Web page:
Essay on the Growth of Katherina in Taming of the Shrew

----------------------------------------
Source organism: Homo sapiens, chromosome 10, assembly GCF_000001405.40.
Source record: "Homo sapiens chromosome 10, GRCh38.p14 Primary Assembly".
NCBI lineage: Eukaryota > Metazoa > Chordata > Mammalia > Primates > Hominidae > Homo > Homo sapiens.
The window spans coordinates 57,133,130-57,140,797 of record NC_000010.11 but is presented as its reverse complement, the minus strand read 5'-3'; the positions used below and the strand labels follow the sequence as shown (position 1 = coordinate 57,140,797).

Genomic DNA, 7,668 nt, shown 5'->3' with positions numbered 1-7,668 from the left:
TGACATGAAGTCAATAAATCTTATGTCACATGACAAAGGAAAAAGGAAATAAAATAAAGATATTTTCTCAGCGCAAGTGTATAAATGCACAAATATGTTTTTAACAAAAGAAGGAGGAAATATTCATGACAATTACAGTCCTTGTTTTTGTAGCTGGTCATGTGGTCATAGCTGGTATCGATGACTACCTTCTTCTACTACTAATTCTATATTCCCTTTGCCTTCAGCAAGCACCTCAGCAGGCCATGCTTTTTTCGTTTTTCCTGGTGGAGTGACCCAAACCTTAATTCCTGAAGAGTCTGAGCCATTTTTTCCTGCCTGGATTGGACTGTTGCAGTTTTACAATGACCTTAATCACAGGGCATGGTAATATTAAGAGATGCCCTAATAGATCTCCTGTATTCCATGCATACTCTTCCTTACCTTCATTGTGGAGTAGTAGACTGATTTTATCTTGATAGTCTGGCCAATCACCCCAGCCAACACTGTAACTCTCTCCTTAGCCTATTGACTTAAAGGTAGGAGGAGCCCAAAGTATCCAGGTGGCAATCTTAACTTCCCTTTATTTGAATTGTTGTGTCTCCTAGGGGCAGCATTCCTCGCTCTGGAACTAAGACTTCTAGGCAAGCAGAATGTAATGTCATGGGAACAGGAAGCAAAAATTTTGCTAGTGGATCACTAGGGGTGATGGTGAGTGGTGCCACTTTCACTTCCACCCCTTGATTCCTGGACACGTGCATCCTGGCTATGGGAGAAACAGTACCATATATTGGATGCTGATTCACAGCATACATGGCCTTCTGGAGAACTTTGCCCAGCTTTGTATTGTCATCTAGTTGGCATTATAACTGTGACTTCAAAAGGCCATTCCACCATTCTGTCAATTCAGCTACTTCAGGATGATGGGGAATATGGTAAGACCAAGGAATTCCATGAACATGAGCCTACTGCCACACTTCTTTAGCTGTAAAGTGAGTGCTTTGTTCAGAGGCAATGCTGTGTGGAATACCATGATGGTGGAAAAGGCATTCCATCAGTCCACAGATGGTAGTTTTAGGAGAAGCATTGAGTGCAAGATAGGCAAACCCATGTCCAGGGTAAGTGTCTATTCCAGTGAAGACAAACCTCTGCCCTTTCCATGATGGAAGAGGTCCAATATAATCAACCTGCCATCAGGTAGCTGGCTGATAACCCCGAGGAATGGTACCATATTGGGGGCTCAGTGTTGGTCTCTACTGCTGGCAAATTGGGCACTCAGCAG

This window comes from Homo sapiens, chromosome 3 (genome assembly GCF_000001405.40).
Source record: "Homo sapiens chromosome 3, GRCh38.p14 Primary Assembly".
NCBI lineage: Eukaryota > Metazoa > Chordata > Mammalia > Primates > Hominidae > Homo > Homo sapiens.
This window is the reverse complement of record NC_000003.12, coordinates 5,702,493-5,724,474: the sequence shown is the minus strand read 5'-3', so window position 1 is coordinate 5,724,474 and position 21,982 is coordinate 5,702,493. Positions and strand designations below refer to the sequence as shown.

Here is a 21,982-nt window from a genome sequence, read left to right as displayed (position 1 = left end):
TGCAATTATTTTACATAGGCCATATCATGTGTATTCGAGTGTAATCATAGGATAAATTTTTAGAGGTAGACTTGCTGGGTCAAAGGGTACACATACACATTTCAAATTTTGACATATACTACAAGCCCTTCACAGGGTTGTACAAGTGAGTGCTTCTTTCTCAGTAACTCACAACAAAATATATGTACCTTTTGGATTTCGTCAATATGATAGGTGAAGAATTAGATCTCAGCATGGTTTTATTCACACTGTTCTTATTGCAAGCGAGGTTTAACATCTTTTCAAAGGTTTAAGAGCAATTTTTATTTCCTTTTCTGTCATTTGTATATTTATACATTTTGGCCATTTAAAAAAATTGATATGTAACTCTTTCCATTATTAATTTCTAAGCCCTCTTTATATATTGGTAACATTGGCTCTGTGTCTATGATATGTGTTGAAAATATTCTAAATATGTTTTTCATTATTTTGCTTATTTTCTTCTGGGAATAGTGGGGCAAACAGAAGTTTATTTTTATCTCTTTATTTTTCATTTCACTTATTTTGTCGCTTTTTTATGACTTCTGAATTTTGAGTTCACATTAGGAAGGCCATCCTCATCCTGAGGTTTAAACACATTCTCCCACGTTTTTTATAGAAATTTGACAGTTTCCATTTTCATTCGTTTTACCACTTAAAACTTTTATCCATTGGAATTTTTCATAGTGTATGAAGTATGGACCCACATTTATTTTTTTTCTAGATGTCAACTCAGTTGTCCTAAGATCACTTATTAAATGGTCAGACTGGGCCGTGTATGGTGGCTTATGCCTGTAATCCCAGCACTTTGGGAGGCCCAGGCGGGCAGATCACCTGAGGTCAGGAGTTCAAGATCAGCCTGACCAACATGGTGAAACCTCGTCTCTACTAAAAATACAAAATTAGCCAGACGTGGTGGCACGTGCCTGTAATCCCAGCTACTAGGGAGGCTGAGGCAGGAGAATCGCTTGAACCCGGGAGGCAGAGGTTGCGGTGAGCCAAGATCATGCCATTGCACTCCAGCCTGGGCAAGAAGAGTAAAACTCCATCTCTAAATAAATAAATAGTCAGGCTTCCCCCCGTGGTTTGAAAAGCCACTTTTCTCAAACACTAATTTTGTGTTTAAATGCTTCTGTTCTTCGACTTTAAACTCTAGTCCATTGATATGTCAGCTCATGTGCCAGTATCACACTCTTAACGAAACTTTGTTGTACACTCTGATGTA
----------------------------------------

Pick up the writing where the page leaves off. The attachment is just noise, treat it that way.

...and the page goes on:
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The Growth of Katherina in Taming of the Shrew Although Katherina's final speech in The Taming of the Shrew may sound subservient on the surface, it actually reflects her growth and development into a stronger and more complex character. Without losing the forcefulness that she displayed earlier in the play, the delivery of her final speech exhibits the cleverness and deceptiveness that she has learned from Petruchio throughout the "taming" process. At the beginning of the play, Katherina is seen as the forceful sister and Bianca as the clever one. Katherina is described by Grumio as the "fiend of hell" (I.i.88) and by Tranio as "curst and shrewd" (I.i.180). In contrast, Lucentio sees in Bianca's silence "mild behavior and sobriety" (I.i.71). Early in the play, Katherina forcefully binds Bianca's hands and beats her and a weeping Bianca resorts to her father to get away from Katherina (II.i.1-25). Bianca does not use force but instead relies on cleverness to get her way. As part of her cleverness, Bianca displays a gentle and subservient nature that she knows is pleasing to her father. For example, even though Baptista tells Bianca that she cannot marry until Katherina has taken a husband, he asks that she let this "not displease [her]" (I.i.77) and tells her to go inside. Bianca willingly obeys her father's wishes, telling him: "Sir, to your pleasure humbly I subscribe;/My books and instruments shall be my company" (I.i.81-82). Conversely, when Baptista then tells Katherina to stay, she forcefully ignores his wishes and leaves after responding: "What, shall I be appointed hours, as though (belike)/I knew not what to take and what to leave? Ha!" (I.i.103-04). Lucentio is very much like Bianca. He uses clever dis... ... middle of paper ... ...ee our lances are but straws, Our strength as weak, our weakness past compare, That seeming to be most which we indeed least are. (V.ii.170-75) Katherina's final speech may be ironical but it is exactly what society expects to hear. The tone of her speech is dignified and aristocratic and it is delivered with style and persuasion. It is by far the most noble and eloquent speech included in the play. Katherina's ability to effectively deliver this speech exhibits her growth into a stronger character--one that now possesses both forcefulness and cleverness. Compared with Bianca and Lucentio, who remain one-sided (clever-only) characters, Katherina and Petruchio together form a formidable pair--as characters that are bothclever and forceful. Works Cited: Shakespeare, William. The Taming of the Shrew. Ed. David Bevington. New York: Longman, 1997.

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